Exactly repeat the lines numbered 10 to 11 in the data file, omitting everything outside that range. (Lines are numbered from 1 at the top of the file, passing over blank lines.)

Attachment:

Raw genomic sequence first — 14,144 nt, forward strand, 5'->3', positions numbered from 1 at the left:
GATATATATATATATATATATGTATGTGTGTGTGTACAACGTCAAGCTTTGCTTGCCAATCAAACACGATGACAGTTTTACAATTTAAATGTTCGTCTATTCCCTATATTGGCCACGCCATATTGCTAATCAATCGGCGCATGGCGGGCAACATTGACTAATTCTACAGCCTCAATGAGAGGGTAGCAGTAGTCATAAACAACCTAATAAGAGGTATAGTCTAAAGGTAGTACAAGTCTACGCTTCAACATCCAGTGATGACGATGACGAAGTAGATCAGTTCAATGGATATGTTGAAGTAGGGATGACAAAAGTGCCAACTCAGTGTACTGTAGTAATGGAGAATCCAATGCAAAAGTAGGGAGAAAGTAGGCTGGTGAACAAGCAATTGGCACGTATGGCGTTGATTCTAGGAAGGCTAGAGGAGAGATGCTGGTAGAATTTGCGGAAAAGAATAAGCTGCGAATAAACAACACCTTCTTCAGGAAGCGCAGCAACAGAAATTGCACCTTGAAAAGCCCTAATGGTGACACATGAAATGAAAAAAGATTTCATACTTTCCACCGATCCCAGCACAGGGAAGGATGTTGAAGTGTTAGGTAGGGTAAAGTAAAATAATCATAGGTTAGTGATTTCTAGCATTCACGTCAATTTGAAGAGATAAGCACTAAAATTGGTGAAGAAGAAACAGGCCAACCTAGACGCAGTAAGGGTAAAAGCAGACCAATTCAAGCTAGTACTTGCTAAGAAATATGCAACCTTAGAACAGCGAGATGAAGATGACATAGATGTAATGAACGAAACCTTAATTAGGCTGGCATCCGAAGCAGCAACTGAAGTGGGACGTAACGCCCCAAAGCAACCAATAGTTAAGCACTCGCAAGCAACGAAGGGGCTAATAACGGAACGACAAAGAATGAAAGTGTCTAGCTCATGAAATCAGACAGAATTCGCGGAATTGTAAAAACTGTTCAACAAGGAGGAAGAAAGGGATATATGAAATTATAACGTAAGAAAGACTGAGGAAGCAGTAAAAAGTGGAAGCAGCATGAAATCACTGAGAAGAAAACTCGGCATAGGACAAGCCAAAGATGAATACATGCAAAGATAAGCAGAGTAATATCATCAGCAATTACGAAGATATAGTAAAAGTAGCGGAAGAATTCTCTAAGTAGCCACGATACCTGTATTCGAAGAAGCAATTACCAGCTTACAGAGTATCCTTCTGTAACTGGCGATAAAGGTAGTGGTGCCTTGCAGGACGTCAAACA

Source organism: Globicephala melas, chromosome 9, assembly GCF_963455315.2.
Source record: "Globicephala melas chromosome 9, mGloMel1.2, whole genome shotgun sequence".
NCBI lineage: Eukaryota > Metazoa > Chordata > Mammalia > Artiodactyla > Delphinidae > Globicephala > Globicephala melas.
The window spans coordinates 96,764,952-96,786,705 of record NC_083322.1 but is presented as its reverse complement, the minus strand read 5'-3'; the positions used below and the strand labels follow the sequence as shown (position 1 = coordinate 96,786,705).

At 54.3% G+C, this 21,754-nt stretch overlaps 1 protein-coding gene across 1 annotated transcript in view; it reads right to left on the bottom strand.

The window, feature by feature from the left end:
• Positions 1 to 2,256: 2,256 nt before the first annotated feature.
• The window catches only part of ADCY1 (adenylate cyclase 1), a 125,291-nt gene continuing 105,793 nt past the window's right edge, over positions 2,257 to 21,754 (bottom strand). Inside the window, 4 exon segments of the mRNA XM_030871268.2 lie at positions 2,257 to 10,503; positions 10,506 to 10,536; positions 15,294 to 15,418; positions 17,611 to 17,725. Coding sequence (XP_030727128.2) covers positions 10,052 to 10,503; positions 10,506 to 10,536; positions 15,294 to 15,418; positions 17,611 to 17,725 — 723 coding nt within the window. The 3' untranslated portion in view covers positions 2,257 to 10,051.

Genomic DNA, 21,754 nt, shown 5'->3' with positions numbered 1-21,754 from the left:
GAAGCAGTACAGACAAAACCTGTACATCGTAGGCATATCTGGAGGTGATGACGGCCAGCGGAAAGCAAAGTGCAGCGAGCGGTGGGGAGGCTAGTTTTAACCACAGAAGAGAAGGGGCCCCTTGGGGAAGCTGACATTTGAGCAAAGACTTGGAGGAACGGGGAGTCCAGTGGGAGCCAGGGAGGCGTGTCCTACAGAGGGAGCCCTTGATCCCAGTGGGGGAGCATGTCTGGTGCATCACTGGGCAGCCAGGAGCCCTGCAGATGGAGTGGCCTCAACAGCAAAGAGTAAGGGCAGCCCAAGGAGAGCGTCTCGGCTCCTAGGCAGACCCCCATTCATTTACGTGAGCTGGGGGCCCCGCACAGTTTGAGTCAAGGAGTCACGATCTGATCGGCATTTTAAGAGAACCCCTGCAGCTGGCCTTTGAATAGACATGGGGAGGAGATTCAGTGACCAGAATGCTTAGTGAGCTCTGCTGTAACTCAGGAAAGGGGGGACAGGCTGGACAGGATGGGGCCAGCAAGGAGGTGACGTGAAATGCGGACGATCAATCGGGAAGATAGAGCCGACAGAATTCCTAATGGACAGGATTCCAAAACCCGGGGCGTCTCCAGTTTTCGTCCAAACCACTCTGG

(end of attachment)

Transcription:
• The window catches only part of ADCY1 (adenylate cyclase 1), a 125,291-nt gene continuing 105,793 nt past the window's right edge, over positions 2,257 to 21,754 (bottom strand). Inside the window, 4 exon segments of the mRNA XM_030871268.2 lie at positions 2,257 to 10,503; positions 10,506 to 10,536; positions 15,294 to 15,418; positions 17,611 to 17,725. Coding sequence (XP_030727128.2) covers positions 10,052 to 10,503; positions 10,506 to 10,536; positions 15,294 to 15,418; positions 17,611 to 17,725 — 723 coding nt within the window. The 3' untranslated portion in view covers positions 2,257 to 10,051.

Genomic DNA, 21,754 nt, shown 5'->3' with positions numbered 1-21,754 from the left: